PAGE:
It also mentions the supply of 12 Ukrainian Mi-24 attack helicopters and the supply of 2013 unnamed helicopters from Russia in 25. Most likely we are talking about a contract for the supply of 24 shock Mi-35 - a deeply modernized version of the Mi-24. An additional 12 unnamed helicopters were delivered from Russia in previous years.

In the Armenian part of the UN register, it is said about the deliveries in 2004 of 10 Su-25 attack aircraft from Slovakia and four combat training L-39S from Ukraine in 2004 and 2010. The deliveries of military helicopters to Armenia are not registered in the UN register.

According to the same source, for 2016 Azerbaijan purchased 482 tanks (122 T-72 from Belarus, 48 ​​T-72, 50 obsolete T-55 and 100 unnamed from Ukraine, 162 unnamed from Russia, but it is known that Moscow supplied Baku with the latest that moment version of the T-90 tank).

Russia reported on deliveries of 35 tanks to Armenia in 2013. In 2014, she delivered one tank - it was the prize won by the Armenian crew at the tank biathlon competition in Moscow.

According to the register, Azerbaijan imported about 2016 armored vehicles by 400, Armenia - 110; Azerbaijan - about 900 artillery systems, Armenia - 12.

However, these data are very approximate - each country got the weapons of the Soviet army, which are almost impossible to take into account. In addition, Armenia is deploying part of its weapons on the territory of Nagorno-Karabakh.

For example, according to Leonid Nersisyan, head of the defense research department of the Armenian Research & Development Institute, now, in 2020, Armenia and Nagorno-Karabakh may have a total of 300 to 400 tanks. Of these, in Karabakh - about 250.

Catch up with Baku

The April War changed Yerevan's attitude towards arms spending.

First of all, the volume of purchases was increased. According to the Stockholm International Peace Research Institute (SIPRI), the volume of Armenia's military imports from 2014 to 2019 is three and a half times more than from 2009 to 2014, despite the fact that in 2014-2015 ., according to the institute, the country did not make any serious purchases.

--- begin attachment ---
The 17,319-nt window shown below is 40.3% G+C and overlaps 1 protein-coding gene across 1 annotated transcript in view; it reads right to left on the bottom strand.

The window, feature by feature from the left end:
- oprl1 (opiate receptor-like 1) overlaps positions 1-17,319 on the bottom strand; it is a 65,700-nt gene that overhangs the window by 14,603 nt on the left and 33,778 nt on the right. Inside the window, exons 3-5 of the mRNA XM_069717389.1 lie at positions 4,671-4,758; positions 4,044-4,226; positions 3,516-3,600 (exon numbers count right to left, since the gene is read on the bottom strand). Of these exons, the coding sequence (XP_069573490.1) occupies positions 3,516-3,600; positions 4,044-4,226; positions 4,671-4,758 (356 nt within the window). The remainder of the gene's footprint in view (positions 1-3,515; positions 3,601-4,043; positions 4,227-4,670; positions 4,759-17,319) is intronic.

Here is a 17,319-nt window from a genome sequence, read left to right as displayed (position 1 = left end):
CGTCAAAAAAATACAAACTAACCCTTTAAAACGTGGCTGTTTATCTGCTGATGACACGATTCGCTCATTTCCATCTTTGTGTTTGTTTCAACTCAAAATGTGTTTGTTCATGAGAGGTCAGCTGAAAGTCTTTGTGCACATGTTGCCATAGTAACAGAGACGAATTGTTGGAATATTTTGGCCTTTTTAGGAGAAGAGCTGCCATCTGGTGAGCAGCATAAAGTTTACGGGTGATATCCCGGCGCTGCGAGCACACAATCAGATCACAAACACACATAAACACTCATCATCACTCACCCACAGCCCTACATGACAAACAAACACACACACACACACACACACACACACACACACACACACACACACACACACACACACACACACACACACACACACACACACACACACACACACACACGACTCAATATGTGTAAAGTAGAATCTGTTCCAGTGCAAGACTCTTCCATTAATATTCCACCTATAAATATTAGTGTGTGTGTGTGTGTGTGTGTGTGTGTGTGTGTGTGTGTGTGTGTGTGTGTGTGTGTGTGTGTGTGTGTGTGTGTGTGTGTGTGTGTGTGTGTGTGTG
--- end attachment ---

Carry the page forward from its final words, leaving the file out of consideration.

There is no information for 2020 in the SIPRI database, but judging by press reports, Yerevan continues to actively arm itself - in March, a 40 millionth contract was signed with India for the supply of four Swathi Weapon Locating Radar artillery radars for counter-battery warfare (effective in countering, which occurs along the border with Azerbaijan).

In June, a licensed production plant for Kalashnikov AK-103 assault rifles began operating in Armenia.

Not only the quantity of purchases has changed, but also the quality.

“For the first time, Armenia began to buy a lot of new weapons from factories, and not rely only on supplies from the storage of the armed forces of the Russian Federation,” Leonid Nersisyan explained.

This became possible thanks to two large loans for 100 and 200 million dollars, which Moscow provided to Yerevan at 3% per annum.

“The Smerch multiple launch rocket systems, a large number of anti-tank weapons, portable anti-aircraft missile systems, kits for the modernization of armored vehicles, tank engines, modern communications equipment in large quantities, the“ Aqueduct ”radio station both for equipment and for personnel [... ] anti-aircraft missile systems "Tor M2KM", well, and various smaller things for the army. Of the portable air defense systems Armenia “Verbu” (the newest Russian MANPADS 9K333) was the first to buy, no one else bought it, ”the head of the Department of Defense Research said.

At the same time, Armenia not with credit, but with its own money bought in Russia in 2016 (delivery took place after the war) a division of Iskander-E missile systems and in 2019 - Su-30SM fighters. Four fighters have already arrived in Armenia, eight more are expected to arrive later.

These weapons are dramatically changing the balance of power in the region - the 12 newest heavy Su-30SM fighters are indeed a much more serious force than the light front-line MiG-29s.